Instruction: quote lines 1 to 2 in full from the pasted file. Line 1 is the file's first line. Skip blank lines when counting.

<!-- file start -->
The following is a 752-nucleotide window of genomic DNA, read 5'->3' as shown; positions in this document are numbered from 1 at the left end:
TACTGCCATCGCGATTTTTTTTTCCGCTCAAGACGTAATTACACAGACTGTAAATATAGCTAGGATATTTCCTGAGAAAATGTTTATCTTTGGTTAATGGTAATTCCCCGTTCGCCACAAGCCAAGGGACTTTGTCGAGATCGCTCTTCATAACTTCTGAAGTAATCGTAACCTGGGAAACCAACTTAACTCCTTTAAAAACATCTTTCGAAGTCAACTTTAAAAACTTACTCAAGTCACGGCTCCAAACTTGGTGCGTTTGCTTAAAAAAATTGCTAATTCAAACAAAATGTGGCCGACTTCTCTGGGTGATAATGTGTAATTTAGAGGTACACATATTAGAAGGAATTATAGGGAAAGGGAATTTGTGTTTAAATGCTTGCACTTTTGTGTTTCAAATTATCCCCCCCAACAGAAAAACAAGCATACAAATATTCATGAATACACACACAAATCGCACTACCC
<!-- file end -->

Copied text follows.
The following is a 752-nucleotide window of genomic DNA, read 5'->3' as shown; positions in this document are numbered from 1 at the left end:
TACTGCCATCGCGATTTTTTTTTCCGCTCAAGACGTAATTACACAGACTGTAAATATAGCTAGGATATTTCCTGAGAAAATGTTTATCTTTGGTTAATGGTAATTCCCCGTTCGCCACAAGCCAAGGGACTTTGTCGAGATCGCTCTTCATAACTTCTGAAGTAATCGTAACCTGGGAAACCAACTTAACTCCTTTAAAAACATCTTTCGAAGTCAACTTTAAAAACTTACTCAAGTCACGGCTCCAAACTTGGTGCGTTTGCTTAAAAAAATTGCTAATTCAAACAAAATGTGGCCGACTTCTCTGGGTGATAATGTGTAATTTAGAGGTACACATATTAGAAGGAATTATAGGGAAAGGGAATTTGTGTTTAAATGCTTGCACTTTTGTGTTTCAAATTATCCCCCCCAACAGAAAAACAAGCATACAAATATTCATGAATACACACACAAATCGCACTACCC